Skip to content

Wanda Houston


Ask Wanda Houston where she comes from and she hesitates. A few moments later it becomes obvious why. She’s been just about everywhere.

But it is also clear that the singer with the big voice has not lost her joie de vivre and curiosity.

“I’ve always had that travel bug,” she said, “and I still, have it. I’ve got a whole new bucket list.”

Houston, who was actually born in Chicago to a father who ran his own theater company and a mother who directed the church choir, fully embraced the performance heritage of her family. She has enjoyed a career that has taken her around the world. But perhaps improbably, this woman who has performed on stages internationally and lived in major metropolises on three continents has, for more than a decade increasingly made her home and forged her career in the Berkshires.

“When I was a child, my family would go camping, and we would drive through these little towns and I would think, ‘What do people do here?’ Now, I know,” she said. “I love living in a small town. I’m having the time of my life.”

Which is not to say that she hasn’t enjoyed her time in big cities. “I love both the city and the country,” she said. Getting “lost” in the Berkshires, discovering new little towns and breathtaking panoramas is paralleled by her appreciation of cityscapes. “There is a place on 34th Street (in New York City) where, if you catch the sun at just the right time, it shoots right down the road and you can just soak in the sun. My friends will laugh and say I am ‘pulling a geographical,’ but you can go anywhere and be anywhere if you know who you are. The beauty of it, is we can come back here.”

Coming back is a large part of Houston’s life right now. She is kept busy touring the East Coast from Florida to Maine, maintaining a grueling schedule of appearances, the next one of which will be November 1st at the Colonial Theater in Pittsfield MA when she will perform in a tribute concert to Aretha Franklin.

Houston explains that her transfer from big city performer to rural chanteuse began virtually remarked in 2001. She had been living and working in New York for years after moving there from Australia. “I had almost stayed in Australia,” she explained, “but I thought, ‘I haven’t lived in New York yet. I wanted to do that before I got too old.”

She settled into the New York City scene, appearing in numerous venues. “It closed out my youthful bucket list. I worked on Broadway, off Broadway, underneath Broadway, over Broadway. I did all kinds of crazy stuff. I opened Macy’s Thanksgiving Day Parade, sang at Liza Minelli’s wedding, crazy stuff.”

The big shift began in 2001, two weeks before 9/11, when her friend, Michael Berkeley invited her to appear in his annual “Diva” revue at Sharon Playhouse. That led to multiple visits and appearances on the Sharon stage.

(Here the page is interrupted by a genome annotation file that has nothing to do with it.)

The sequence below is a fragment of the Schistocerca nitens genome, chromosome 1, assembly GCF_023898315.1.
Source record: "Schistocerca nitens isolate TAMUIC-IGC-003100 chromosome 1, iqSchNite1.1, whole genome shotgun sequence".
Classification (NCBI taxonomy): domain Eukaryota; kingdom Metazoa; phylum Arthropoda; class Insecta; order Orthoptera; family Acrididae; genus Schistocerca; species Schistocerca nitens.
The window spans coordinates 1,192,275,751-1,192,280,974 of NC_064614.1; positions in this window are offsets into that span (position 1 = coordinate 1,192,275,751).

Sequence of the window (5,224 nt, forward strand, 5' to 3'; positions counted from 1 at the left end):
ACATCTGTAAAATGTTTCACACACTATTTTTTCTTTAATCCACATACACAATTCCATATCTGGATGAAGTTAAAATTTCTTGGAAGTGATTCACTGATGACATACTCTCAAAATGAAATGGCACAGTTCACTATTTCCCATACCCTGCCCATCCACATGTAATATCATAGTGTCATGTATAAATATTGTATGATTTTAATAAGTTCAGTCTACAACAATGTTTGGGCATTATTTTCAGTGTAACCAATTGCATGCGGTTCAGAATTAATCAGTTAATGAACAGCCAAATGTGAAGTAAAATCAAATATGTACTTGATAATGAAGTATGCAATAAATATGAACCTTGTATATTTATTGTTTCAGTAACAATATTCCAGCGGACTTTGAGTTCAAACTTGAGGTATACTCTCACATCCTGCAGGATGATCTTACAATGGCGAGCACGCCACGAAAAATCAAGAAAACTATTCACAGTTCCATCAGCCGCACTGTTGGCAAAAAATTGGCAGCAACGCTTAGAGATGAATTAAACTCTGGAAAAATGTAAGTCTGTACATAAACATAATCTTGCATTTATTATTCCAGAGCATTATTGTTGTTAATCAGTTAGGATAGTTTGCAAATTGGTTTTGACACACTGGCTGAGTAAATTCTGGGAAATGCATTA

It was while she was appearing locally in Ain’t Misbehavin’ in 2006 that drummer Jay Bradley suggested she move full time to the Berkshires. “He said he thought we could get some work,” she recounted. “And I was like, ‘Where?’ But I had already started singing at the Wake Robin Inn and he took me around, and that was how the HBH Band—Scott Heth, Jay Bradley and me—came to be formed.” Thirteen years and many performances into their collaboration, the trio is now cutting an album.

Through Heth and Bradley, she met another group of musicians in Great Barrington and formed the Wanda Houston Band with Robert Kelly, Jeff Stevens and Bradley, who plays with both bands.
“Now we’re playing all up and down the Eastern Seaboard, from Florida to Maine,” she said, rattling off a series of upcoming dates that would have most people asking, “Where am I today?”

In addition to the November 1st tribute to Aretha Franklin, she will appear November 3rd at the Berkshire Hills Country Club in Pittsfield with Michael Brown at the NAACP Freedom Fund Awards Dinner; at regular local gigs at such venues as the Firefly Inn, Gateways Inn and The Barn in Lenox, MA; No. 10 in Great Barrington; at the Red Lion Inn in Stockbridge; with Samirah Evans doing classic duets at the Next Stage in Putney, VT on November 14th and finishing out the year at the Fife ‘n’ Drum in Kent on New Year’s Eve. In between singing, she carries on her role as the choir director for the Goshen Congregational Church.

And that is her “off-season” schedule. “In the summer, oh dear God!” she said. “Jay Bradley was right. I am far busier here than I could be in New York City.”

The singer has found an odd symmetry in her move to the Berkshires. She remembers that as a young child — “just shy of being a spark in my daddy’s eye”—she watched the movie, Alice’s Restaurant. “I loved it,” she recalls. “All those black people and white people, all living together. I wanted to be in that place. Now, I live in Sheffield and my neighbor’s family was in that movie. I have played at the Guthrie Center in that church. When the 50th anniversary of the movie came around, it was like, ‘Oh my God, I’m here. I’m home.’ I’ve been wanting this since I was a kid. I’m just glad to be here.”

She said she finds satisfaction everywhere. “I love opening and closing the music season at The Mount,” she said. “I always loved Edith Wharton and I can’t believe I get to sing on her back porch. This is the most beautiful place to live. I could not be happier.”

For a full schedule of her performances, please visit the link below.